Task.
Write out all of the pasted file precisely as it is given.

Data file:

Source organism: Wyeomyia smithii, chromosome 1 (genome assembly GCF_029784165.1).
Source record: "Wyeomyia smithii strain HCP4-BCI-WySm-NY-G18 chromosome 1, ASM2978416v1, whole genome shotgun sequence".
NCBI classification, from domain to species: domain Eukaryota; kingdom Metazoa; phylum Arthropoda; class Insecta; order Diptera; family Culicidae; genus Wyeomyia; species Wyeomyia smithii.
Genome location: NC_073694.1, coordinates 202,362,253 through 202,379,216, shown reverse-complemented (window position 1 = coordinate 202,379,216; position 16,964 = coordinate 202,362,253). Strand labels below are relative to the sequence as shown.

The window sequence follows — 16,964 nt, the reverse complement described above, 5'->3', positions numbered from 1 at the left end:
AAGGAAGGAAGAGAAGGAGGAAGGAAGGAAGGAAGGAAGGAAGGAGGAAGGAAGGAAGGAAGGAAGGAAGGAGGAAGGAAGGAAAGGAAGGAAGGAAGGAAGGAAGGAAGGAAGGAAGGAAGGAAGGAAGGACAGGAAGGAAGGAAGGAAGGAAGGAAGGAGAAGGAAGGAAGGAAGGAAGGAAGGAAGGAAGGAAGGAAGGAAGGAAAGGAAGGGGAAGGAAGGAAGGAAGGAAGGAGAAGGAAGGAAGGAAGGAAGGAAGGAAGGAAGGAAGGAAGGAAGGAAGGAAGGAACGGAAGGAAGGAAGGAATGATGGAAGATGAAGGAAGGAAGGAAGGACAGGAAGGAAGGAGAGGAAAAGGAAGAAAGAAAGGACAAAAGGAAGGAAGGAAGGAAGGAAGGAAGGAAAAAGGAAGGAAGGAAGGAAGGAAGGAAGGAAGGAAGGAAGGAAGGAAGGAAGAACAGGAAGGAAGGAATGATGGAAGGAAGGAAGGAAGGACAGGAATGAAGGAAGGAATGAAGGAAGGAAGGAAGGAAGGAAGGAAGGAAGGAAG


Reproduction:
Source organism: Wyeomyia smithii, chromosome 1 (genome assembly GCF_029784165.1).
Source record: "Wyeomyia smithii strain HCP4-BCI-WySm-NY-G18 chromosome 1, ASM2978416v1, whole genome shotgun sequence".
NCBI classification, from domain to species: domain Eukaryota; kingdom Metazoa; phylum Arthropoda; class Insecta; order Diptera; family Culicidae; genus Wyeomyia; species Wyeomyia smithii.
Genome location: NC_073694.1, coordinates 202,362,253 through 202,379,216, shown reverse-complemented (window position 1 = coordinate 202,379,216; position 16,964 = coordinate 202,362,253). Strand labels below are relative to the sequence as shown.

The window sequence follows — 16,964 nt, the reverse complement described above, 5'->3', positions numbered from 1 at the left end:
AAGGAAGGAAGAGAAGGAGGAAGGAAGGAAGGAAGGAAGGAAGGAGGAAGGAAGGAAGGAAGGAAGGAAGGAGGAAGGAAGGAAAGGAAGGAAGGAAGGAAGGAAGGAAGGAAGGAAGGAAGGAAGGAAGGACAGGAAGGAAGGAAGGAAGGAAGGAAGGAGAAGGAAGGAAGGAAGGAAGGAAGGAAGGAAGGAAGGAAGGAAGGAAAGGAAGGGGAAGGAAGGAAGGAAGGAAGGAGAAGGAAGGAAGGAAGGAAGGAAGGAAGGAAGGAAGGAAGGAAGGAAGGAAGGAACGGAAGGAAGGAAGGAATGATGGAAGATGAAGGAAGGAAGGAAGGACAGGAAGGAAGGAGAGGAAAAGGAAGAAAGAAAGGACAAAAGGAAGGAAGGAAGGAAGGAAGGAAGGAAAAAGGAAGGAAGGAAGGAAGGAAGGAAGGAAGGAAGGAAGGAAGGAAGGAAGAACAGGAAGGAAGGAATGATGGAAGGAAGGAAGGAAGGACAGGAATGAAGGAAGGAATGAAGGAAGGAAGGAAGGAAGGAAGGAAGGAAGGAAG